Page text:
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Words Drawn in Water
Cardiff’s audio walks layer documentary-style testimony about a particular historical site into this trompe l’oreille situation. Words Drawn in Water (33 minutes, iPod shuffle) guides users from the Hirshhorn Museum along the Mall to the Smithsonian Castle and Freer Gallery.  Similarly to Wall’s photographs, the audio track achieves great verisimilitude through binaural recording even as its narrator—voiced by Cardiff—refuses to assert fact. Addressing the user conspiratorially (“I want us to walk now—get up and go to the left”), she persistently hedges the credibility of her information, issuing caveats that each idea is something she ‘thinks she remembers’ or ‘may have heard somewhere.’ Trust is further complicated by the deliberately blurry relation of the narrator persona to Cardiff’s own autobiography.Interspersed with this direct address are field interviews Cardiff recorded in Washington, DC.  Their function as documentary evidence is obscured by their subjects’ semi-anonymity: a man, perhaps a guard, humorously tells Cardiff about the commission of Auguste Rodin’s Monument to Balzac (1891–1898, cast 1965–1966); a women, purportedly a fifth-generation, DC-resident, talks about her grandfather, an African American laborer listed in a directory of DC property owners; a man, who seems to be a docent, explicates Rodin’s The Burghers of Calais (1884–1889, cast 1953–1959); another man, apparently a veteran, describes his reaction to the representation of horror on the faces of figures in a new war memorial; a man and woman discuss a third party’s plans to move back to California after struggling to find a job. Each recording loads auditory signals about the speaker’s age, race, and relation to Washington, DC, yet renders them impossible to verify. Personal, narrative fragments surface and fade, leaving the user to decide what, if any, message they deliver about the site.Words Drawn in Water also includes found or reenacted footage. A rich bass-baritone performance of Ol’ Man River frames the walk at beginning and end. The solo from the musical Show Boat, which debuted on Broadway in 1927, is sung with pathos from the perspective of Joe, a formerly-enslaved man now working as a stevedore. Paul Robeson (1898–1976) portrayed this role iconically on stage and in the 1936 film. In later performances, Robeson subverted Show Boat’s sentimentalizing racial stereotype and empowered the song as protest. Cardiff’s narrator tells of her mother’s devotion to the star and memories of his concerts. She seems indirectly to reference the performer’s 1940s appearances in Toronto and Windsor, Ontario, in solidarity with Canada’s communist party and Ford Motors strikers.  The walk samples Martin Luther King, Jr.’s 1963 “I Have a Dream" speech, Jimmy Stewart’s coded anti-Vietnam War monologue as Charlie Anderson in the 1965 Hollywood Western Shenandoah, a cowboys-and-indians skirmish from the 1960s television series Daniel Boone, and American news commentators circa 2004 discussing the then-ongoing Iraq War. The audio track layers numerous sound effects: applause, rain, water birds, helicopters, Native American drums and chanting, cavalry, fireworks, and bags unzipping for security. Field interviews, found footage, and effects might cohere into a sonic litany of ecological and social injustices figured by the National Mall, meditating on their divergences from purported national ideals, if not presented by so transparently unreliable a narrator. [add note about mall as place of protest and contestation.]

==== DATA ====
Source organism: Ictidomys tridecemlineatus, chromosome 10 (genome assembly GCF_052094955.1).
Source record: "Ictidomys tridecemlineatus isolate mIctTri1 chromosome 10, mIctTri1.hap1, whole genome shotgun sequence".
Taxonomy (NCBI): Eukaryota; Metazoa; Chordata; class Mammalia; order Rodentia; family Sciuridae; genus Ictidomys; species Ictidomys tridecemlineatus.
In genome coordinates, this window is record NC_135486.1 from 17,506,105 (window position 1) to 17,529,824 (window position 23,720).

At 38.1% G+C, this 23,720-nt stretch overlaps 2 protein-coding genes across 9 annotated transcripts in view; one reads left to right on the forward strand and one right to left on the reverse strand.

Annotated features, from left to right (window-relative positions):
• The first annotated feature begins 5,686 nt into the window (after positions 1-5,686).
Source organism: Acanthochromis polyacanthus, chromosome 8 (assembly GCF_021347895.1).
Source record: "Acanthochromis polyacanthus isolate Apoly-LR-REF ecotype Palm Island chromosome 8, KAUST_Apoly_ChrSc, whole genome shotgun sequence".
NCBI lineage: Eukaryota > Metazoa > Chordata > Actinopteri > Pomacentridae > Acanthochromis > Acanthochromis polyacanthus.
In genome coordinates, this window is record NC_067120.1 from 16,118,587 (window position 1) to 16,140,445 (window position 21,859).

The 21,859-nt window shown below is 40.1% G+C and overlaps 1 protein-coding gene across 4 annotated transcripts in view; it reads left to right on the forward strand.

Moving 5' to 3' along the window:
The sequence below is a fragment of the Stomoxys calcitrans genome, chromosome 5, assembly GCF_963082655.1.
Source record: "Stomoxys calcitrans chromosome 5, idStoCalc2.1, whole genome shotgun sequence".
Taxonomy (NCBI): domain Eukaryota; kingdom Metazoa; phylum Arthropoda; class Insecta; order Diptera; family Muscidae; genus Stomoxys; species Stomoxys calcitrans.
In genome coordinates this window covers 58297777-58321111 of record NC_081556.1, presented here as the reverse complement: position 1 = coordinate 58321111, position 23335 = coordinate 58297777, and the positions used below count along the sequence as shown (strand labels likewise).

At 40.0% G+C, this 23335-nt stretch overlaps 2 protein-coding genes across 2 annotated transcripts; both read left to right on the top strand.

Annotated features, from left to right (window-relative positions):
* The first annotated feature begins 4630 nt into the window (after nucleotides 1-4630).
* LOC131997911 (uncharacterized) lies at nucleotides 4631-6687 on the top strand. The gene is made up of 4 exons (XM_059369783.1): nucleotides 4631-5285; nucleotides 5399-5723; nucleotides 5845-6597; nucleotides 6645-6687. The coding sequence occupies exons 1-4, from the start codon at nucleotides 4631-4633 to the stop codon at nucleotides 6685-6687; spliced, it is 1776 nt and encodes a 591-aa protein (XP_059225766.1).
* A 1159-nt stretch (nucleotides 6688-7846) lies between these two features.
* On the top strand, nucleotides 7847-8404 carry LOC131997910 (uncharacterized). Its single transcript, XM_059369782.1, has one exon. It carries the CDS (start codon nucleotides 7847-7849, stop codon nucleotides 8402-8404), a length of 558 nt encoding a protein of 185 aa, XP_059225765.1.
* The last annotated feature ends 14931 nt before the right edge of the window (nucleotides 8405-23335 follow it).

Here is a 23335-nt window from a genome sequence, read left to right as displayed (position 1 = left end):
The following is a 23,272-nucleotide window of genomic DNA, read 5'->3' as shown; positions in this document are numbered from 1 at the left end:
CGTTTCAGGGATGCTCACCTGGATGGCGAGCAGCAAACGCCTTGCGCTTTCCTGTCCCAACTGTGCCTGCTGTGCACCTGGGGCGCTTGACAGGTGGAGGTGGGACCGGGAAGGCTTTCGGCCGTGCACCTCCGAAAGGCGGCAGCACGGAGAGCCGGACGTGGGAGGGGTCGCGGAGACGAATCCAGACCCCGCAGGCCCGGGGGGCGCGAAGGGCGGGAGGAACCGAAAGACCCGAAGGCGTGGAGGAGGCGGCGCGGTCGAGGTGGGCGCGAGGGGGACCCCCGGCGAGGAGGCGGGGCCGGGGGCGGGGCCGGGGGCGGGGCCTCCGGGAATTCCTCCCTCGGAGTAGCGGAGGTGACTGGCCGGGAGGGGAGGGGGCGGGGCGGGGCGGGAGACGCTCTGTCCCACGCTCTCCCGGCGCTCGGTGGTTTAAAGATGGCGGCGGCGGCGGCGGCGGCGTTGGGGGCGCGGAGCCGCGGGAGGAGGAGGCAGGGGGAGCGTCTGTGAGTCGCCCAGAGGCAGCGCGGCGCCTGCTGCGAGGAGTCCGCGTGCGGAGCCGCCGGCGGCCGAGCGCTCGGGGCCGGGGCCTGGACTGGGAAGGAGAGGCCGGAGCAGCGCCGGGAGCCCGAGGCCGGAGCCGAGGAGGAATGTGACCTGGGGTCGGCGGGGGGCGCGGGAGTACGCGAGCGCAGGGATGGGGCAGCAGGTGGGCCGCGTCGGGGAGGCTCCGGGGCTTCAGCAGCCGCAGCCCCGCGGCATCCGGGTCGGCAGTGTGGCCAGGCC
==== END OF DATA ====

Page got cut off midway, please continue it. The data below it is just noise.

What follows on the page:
Cardiff embeds this reality-based material in an imaginative narrative of time travel. The motif of water structures time as fluid and synchronic, while making sumptuous appeals to all five senses. After the opening strains of Ol’ Man River, Cardiff’s persona brings up James Abbott McNeill Whistler’s (1834–1903) Thames River “Nocturnes” (1870s) and directs the user’s attention to the massive fountain at the core of the cylindrical Hirshhorn building (1966–1974), remarking:It’s strange to think about, but a molecule from that river back then could be in this fountain now. Winding its way down the drain, through the pipes on its way to the Potomac River. Next year that same molecule could be in an apple you’ll eat.” She leads the user to another fountain in the sunken sculpture garden, up along the Mall where she recalls a visit in pouring rain to the Vietnam Memorial, then into the Smithsonian Castle where, at the crypt of its patron, she meditates on James Smithson’s bones floating across the ocean and offers the user a drink from the water fountain.  The narrative also leaps forwards in time midway along the walk when Cardiff’s observations seem to time-lapse into a dystopian future. The climax of the tour begins as Cardiff’s narrator pauses in front of the Freer Gallery. There she remembers having felt disoriented by a small piece of mirror she saw lodged in the sidewalk:For a second I thought it was a bit of sky sunk into the earth.Inside the museum, past another fountain, a formidable Kongorikishi figure, and Nocturne: Blue and Silver—Battersea Reach (1870–1875), the walk concludes in Whistler’s Peacock Room (1876–1877).  Here the sound quality changes altogether, dampened and interiorized through the effect of binaural recording. Time travel seems to materialize as Cardiff’s voice describes the artist at work in the room’s original location, home of shipping magnate Frederick Richards Leyland. She keys this description to all the user’s senses—smells of paint and burning coal, a soothing promise of warm tea, and the striking of a match to light a cigarette. She guides the user out an illusory front door into London rain and abruptly bids goodbye.
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